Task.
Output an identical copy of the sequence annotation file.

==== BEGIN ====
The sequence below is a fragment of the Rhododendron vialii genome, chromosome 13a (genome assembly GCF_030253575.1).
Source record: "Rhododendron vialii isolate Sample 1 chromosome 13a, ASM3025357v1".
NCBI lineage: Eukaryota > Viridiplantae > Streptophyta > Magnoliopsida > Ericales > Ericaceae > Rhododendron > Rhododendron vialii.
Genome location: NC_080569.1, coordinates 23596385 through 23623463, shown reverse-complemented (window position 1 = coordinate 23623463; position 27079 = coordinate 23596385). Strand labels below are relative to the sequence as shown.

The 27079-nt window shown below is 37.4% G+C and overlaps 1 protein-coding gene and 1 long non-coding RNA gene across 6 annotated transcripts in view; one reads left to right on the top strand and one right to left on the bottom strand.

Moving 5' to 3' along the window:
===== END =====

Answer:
The sequence below is a fragment of the Rhododendron vialii genome, chromosome 13a (genome assembly GCF_030253575.1).
Source record: "Rhododendron vialii isolate Sample 1 chromosome 13a, ASM3025357v1".
NCBI lineage: Eukaryota > Viridiplantae > Streptophyta > Magnoliopsida > Ericales > Ericaceae > Rhododendron > Rhododendron vialii.
Genome location: NC_080569.1, coordinates 23596385 through 23623463, shown reverse-complemented (window position 1 = coordinate 23623463; position 27079 = coordinate 23596385). Strand labels below are relative to the sequence as shown.

The 27079-nt window shown below is 37.4% G+C and overlaps 1 protein-coding gene and 1 long non-coding RNA gene across 6 annotated transcripts in view; one reads left to right on the top strand and one right to left on the bottom strand.

Moving 5' to 3' along the window: